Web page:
Start with staffing

As representatives of your company, customer service staff can be a defining factor in the customer experience your business is known for. Give your current staff the authority and flexibility to come up with novel solutions that satisfy customers, then grow the team by looking for candidates who can use their creativity and customer-empathy to make the most of that flexible environment.

Be proactive with information

Even if you don't have the fastest shipping or the best order incentives, the value that clear and easy-to-find information adds to the customer experience is paramount. Make sure that your shipping fees, returns policy, and other information that customers would want to know before ordering is understandable and available. The same principles should apply to your methods for data collection. Since personal and financial data privacy is so important to users, be as clear as possible with customers about the data you collect, how it is used, and how it is protected.

Make your return policy more convenient

A good return policy is a great way to emphasize your commitment to the customer experience while improving brand perception and customer trust. By easily accepting returns, you’re showing customers that you stand behind your products and that you’re willing to fix any issues that cause returns.

How to Get More Multi-Unit Sales

Every order placed on an ecommerce site generates expenses for order processing, packaging, and shipping. But when an order consists of multiple units, those expenses make less of an impact on the seller because the added price margin of those additional units increases overall profit. Use these ideas to entice sellers into buying additional units – allowing you to offset shipping and fulfillment expenses and maintain competitive pricing.
    

Minimum Order Discounts

You can use other coupons or discounts in place of free shipping, but according to a survey from UPSPulse of the Online Shopper, 93% of online shoppers are willing to take action in order to qualify for free shipping – so it’s perhaps the most effective incentive (it’s also more directly related to the costs you’re trying to offset). Amazon.com’s famously successful “free shipping on orders more than $35” is a great example. If your ecommerce site sells lots of low-margin items, this type of strategy may work especially well because customers will have an easier time adding units without overshooting the minimum order requirement too much.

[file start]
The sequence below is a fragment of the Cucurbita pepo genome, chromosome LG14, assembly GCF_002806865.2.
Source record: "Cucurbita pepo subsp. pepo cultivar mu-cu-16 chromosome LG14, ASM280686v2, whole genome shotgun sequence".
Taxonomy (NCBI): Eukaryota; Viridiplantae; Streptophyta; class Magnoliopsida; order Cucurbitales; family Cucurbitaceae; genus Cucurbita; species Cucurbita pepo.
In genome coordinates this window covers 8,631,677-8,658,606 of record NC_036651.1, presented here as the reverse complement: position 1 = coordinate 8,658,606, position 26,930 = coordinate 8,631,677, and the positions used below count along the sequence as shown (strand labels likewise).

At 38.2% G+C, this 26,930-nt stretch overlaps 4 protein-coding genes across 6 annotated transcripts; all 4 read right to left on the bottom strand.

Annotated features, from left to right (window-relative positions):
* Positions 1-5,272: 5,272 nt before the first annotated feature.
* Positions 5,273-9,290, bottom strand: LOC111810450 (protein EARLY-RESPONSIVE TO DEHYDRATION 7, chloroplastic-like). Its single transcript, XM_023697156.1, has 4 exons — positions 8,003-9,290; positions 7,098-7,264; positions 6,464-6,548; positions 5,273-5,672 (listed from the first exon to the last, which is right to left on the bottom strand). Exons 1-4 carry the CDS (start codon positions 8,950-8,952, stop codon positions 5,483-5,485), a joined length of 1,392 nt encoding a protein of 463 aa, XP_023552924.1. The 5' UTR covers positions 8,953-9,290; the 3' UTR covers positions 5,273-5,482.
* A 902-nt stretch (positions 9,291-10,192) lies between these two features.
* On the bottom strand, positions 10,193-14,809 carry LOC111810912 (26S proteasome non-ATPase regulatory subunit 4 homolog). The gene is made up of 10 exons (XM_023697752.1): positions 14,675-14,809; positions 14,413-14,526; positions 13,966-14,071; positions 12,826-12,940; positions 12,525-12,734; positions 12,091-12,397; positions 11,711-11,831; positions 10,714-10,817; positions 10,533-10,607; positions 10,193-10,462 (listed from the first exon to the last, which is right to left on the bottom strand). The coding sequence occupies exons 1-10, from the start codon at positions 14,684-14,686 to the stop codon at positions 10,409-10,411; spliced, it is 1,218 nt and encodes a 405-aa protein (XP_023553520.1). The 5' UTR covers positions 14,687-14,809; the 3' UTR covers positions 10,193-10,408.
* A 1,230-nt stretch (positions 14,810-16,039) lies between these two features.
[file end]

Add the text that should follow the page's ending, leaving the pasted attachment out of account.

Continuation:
Add-ons & Upsells

Use personalization algorithms to offer additional units based on items that customers have just purchased, or purchased over time. If customer data is unavailable, the next best thing is to offer upsells based on seasonality, since seasonal items are more likely to have universal appeal. This strategy also works very well with minimum orders – adding a “suggested items” section to your shopping cart page can help customers find products they can add to reach the minimum order size.

Product Bundles

Instead of asking your customers to add extra items to their carts, do it for them by bundling units together. Your ability to assemble product kits that appeal to customers will depend on the products you have to work with, but this is a common strategy for boosting multi-unit sales of nutritional supplements or other consumable type products.